Reading and writing – with dreary regularity – about rape and violence against women leaves me emotionally and physically drained, disgusted and deeply depressed. Now suddenly here’s something to bring us all hope again. South Asian women’s groups have pooled their collective enthusiasm, anger and creativity to come up with a new campaign, One Billion Rising (OBR), to protest gender violence. Getting new emails every day from women all over South Asia describing their OBR plans is energizing. In south India, Trivandrum, Chennai, Bangalore and Hyderabad are hosting major events. And in the north, there’s marching, dancing and singing in the mountains and in the plains. Tibetan women are holding an event in Dharamshala, and pahari (mountain) women from the Himalayan heights join their sisters in the plains, all with one voice, one demand: stop violence against women.
In noisy Dhaka, the procession plans to march in total silence. There’s much discussion about plans from Nepal, Pakistan, Afghanistan, Sri Lanka and Malaysia. Protest can take myriad forms.
The Delhi YWCA organized a soul-wrenching Sufi gospel concert led by Sonam Kalra and her talented team. They rendered an incredible combination of gospel songs, poetry and verses ranging from Kabir to classics like Amazing Grace and Abide with Me. Organizer Leila Passah writes, ‘The songs, powerful words of hope from different scriptures, allowed us to send prayers for rivers of love, peace and justice. Where there is hatred let us sings songs of love.’
The Trivandrum YWCA will partner with the India Chapter of the IAWRT (International Association of Women in Radio and Television) to organize a ‘No More Violence Film Festival’. The indefatigable Leila Passah writes, ‘I am in the North-East (another set of indescribable hills!) and we will be cooking and dining with sex workers, HIV-positive women and other marginalized communities as part of the workshop. We will do our little bit in Aizawl, for sure. We also have a round-table with the press, ministers, police, activists and NGOs on “development and advocacy” in the North-East.’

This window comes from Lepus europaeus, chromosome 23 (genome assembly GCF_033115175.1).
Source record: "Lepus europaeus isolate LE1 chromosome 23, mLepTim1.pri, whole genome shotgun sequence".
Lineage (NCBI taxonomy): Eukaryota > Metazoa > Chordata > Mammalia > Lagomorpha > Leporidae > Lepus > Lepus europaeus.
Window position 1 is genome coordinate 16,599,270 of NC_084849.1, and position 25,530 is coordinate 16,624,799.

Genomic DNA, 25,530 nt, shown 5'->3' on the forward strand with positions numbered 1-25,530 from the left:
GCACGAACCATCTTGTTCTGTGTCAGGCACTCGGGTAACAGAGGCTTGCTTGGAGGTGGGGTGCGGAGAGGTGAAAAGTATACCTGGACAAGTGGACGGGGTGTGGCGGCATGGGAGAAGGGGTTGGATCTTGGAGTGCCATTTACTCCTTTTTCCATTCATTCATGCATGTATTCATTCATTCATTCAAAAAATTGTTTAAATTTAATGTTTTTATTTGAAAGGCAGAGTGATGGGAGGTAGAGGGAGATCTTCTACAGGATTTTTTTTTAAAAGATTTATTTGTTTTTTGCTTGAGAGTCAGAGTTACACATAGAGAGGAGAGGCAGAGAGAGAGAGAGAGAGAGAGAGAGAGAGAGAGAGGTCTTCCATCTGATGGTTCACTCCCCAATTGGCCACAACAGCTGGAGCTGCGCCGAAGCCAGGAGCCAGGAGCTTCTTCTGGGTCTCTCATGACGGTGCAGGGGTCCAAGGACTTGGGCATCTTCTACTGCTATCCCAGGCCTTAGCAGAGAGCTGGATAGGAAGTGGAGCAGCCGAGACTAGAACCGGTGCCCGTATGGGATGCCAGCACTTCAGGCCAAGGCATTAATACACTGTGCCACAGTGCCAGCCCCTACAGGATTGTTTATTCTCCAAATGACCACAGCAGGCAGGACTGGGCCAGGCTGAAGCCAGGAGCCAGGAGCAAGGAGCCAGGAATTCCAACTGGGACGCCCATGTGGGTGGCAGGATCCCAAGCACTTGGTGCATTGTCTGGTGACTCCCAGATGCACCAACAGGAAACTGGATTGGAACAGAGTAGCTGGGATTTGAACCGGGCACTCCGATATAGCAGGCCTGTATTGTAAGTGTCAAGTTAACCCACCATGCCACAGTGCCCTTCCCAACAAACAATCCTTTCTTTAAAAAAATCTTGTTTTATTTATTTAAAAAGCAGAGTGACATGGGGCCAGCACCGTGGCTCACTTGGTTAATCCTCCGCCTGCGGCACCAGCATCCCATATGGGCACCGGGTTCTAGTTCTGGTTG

From Britain, Karin Heiseck announced a 24 November London march to ‘Reclaim the Night’. The Indian response was immediate. Kamla Bhasin, one of the chief OBR organizers, replied, ‘What British feminists are planning in London is great. I feel we South Asians should also “Reclaim the Night”, as we have done in the past. ‘Let us all plan it together on the same night, all over South Asia. Let us RECLAIM THE NIGHT, THE STREETS, ROADS, EVERYTHING WHICH RIGHTFULLY BELONGS TO US!!’
To me, hope lies in the enormous awareness which must come about as a result of the campaign. The OBR aims to reach, inform and hopefully influence the media, planners, teachers, academics, police, television and film folk, women and men activists, schools and colleges, as well as ordinary citizens. It’s using song, dance, plays, street theatre, community activities, workshops, discussion groups and the media to send out the message that the violence must stop. Hope lies in the creativity and determination on display. Kamla Bhasin wrote a poem and Mallika Sarabhai choreographed a dance around it. The women and men are young, old, eminent writers and filmmakers, a famous danseuse, singers, theatre personalities, actors. They belong to all creeds, colours, shapes and sizes, different ideologies and political paths. But they share one thing – the desire for an end to gender violence.
I’m specially pleased that in this forum, there will be plenty of music, dancing and singing. I’ve watched exhausted feminist friends fighting dowry deaths, female foeticide, infanticide, child marriage, domestic violence and rape for decades now. We need to bring in forms of protest that revitalize and energize us, as we continue to fight our good fights.
So let’s wish the OBR good luck, great success. Let’s urge them to keep dancing and singing as they fight. It will surely be a wonderful sight to watch One Billion Rising. Even more wonderful to be a part of it all.